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01.12.2018 | Research article | Ausgabe 1/2018 Open Access

Arthritis Research & Therapy 1/2018

Untangling the complex relationships between incident gout risk, serum urate, and its comorbidities

Zeitschrift:
Arthritis Research & Therapy > Ausgabe 1/2018
Autoren:
Mengying Sun, Ana I. Vazquez, Richard J. Reynolds, Jasvinder A. Singh, Mathew Reeves, Tony R. Merriman, Angelo L. Gaffo, Gustavo de los Campos
Wichtige Hinweise

Electronic supplementary material

The online version of this article (https://​doi.​org/​10.​1186/​s13075-018-1558-3) contains supplementary material, which is available to authorized users.

Abstract

Background

Many gout comorbidities (e.g., hypertension) are correlated with serum urate. In this investigation, we identified risk factors (e.g., systolic blood pressure [SBP]), that (1) are associated with incident gout, (2) have effects on gout risk that cannot be fully explained by correlated differences in serum urate, and (3) may modulate the relationship between gout and serum urate.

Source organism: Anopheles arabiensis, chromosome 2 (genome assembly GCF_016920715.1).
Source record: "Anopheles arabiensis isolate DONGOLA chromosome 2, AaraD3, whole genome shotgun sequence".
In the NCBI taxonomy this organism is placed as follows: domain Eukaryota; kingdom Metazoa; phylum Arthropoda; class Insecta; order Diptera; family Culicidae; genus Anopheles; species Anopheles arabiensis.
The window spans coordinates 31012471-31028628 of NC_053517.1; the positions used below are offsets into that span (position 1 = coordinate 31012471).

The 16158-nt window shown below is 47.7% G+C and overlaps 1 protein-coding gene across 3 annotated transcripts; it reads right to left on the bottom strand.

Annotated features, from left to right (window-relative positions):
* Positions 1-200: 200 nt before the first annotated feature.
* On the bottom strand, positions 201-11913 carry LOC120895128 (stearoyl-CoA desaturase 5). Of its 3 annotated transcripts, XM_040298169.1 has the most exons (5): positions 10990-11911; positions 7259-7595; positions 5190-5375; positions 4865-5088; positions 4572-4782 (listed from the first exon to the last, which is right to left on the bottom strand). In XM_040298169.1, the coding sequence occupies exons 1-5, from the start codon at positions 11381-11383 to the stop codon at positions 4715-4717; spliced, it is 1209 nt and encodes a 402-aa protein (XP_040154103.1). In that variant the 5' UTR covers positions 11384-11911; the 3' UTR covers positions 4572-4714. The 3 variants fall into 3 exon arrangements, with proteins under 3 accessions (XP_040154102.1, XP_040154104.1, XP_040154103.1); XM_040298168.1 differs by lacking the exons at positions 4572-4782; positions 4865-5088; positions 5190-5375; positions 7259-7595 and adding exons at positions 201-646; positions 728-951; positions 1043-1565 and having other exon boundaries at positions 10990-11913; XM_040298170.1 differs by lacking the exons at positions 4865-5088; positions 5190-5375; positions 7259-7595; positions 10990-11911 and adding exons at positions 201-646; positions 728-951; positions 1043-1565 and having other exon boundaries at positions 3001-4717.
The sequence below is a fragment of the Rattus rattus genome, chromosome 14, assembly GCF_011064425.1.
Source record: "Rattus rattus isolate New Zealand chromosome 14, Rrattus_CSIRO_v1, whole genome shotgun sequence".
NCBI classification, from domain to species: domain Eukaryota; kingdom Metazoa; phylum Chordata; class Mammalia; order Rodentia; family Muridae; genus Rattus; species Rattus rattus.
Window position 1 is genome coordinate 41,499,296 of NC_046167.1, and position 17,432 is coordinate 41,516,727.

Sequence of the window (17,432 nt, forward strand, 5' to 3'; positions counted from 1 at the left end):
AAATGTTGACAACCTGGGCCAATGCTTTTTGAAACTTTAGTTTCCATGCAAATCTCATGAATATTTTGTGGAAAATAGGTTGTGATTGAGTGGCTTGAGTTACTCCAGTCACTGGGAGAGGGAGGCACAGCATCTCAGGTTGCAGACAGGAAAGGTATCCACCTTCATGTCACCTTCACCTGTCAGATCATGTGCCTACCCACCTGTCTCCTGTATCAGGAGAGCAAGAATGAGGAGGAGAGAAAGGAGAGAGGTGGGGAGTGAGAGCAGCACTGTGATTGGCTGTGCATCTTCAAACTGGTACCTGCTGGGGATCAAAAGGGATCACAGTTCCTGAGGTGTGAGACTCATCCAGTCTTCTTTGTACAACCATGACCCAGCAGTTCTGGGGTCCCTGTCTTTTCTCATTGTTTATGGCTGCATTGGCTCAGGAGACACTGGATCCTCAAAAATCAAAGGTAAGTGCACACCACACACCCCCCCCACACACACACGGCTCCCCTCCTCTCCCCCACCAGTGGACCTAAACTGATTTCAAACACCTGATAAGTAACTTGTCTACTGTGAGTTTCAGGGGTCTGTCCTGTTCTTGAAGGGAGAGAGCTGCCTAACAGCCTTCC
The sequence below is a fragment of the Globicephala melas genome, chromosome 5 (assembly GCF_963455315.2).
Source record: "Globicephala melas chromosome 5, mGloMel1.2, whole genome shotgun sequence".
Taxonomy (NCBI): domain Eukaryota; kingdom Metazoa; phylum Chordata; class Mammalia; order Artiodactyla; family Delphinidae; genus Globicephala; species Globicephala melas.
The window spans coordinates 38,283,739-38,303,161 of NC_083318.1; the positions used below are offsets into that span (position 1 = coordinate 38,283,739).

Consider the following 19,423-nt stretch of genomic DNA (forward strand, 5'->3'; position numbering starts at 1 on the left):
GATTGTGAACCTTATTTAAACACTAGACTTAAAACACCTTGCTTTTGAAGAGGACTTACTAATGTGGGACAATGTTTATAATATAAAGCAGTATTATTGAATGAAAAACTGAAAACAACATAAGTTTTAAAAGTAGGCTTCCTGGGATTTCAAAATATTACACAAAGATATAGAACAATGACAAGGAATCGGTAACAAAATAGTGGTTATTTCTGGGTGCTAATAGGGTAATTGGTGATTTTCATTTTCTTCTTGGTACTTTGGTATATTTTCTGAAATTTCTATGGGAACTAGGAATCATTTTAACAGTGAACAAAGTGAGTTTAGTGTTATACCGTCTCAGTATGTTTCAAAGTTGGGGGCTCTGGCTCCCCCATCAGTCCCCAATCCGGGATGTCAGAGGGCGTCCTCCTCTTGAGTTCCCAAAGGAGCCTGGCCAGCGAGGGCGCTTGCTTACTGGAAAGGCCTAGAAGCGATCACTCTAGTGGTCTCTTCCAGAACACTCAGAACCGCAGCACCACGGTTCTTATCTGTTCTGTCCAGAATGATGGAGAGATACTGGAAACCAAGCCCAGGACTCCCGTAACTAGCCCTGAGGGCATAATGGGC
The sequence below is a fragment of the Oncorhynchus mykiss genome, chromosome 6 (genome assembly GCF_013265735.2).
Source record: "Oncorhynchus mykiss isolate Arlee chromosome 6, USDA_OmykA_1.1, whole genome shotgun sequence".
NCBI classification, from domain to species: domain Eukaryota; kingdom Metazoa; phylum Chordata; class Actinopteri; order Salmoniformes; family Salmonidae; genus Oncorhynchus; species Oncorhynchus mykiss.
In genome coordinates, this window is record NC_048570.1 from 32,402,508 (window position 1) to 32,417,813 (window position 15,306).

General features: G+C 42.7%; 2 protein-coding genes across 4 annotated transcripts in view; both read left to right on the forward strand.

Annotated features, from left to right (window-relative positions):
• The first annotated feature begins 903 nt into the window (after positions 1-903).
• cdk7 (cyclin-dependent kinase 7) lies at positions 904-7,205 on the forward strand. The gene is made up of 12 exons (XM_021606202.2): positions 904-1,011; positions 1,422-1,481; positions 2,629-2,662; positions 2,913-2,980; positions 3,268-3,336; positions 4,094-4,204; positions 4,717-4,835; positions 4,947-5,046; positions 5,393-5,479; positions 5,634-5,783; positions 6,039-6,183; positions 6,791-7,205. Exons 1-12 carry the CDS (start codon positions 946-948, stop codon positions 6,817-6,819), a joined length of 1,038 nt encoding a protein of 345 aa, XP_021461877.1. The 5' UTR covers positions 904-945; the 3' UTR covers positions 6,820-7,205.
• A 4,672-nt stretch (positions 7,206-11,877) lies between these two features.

Methods

Using data from the Atherosclerosis Risk in Communities (ARIC) study, we estimated the unadjusted associations between gout and risk factors by calculating ORs and using chi-square tests. The adjusted associations were analyzed using logistic regression by sequentially adding (1) one risk factor at a time or (2) all risk factors, to a baseline model that includes serum urate only. Stepwise selection was used to select main effects. Two-way interactions of variables from the main effects model were also analyzed.

Results

Average gout incidence was 2.7 per 1000 people per year. Serum urate was highly associated with incident gout, with odd ratios of 3.16 [95% CI 2.11, 4.76] and 25.9 [95% CI 17.2, 38.4] for moderately high (6–8 mg/dl) and high serum urate (> 8 mg/dl), relative to normal serum urate (< 6 mg/dl), respectively. Ethnicity and SBP were independently and additively associated with gout after accounting for serum urate levels. No significant interactions were found between serum urate and ethnicity or SBP.

Conclusions

Ethnicity and hypertension are predictive of gout risk, and the associations cannot be fully explained by serum urate. For serum urate levels near the crystallization threshold (6–8 mg/dl) African Americans and people with hypertension are at two to three times greater risk for developing gout. The gout risk for this group appears to increase before the onset of severe hyperuricemia.
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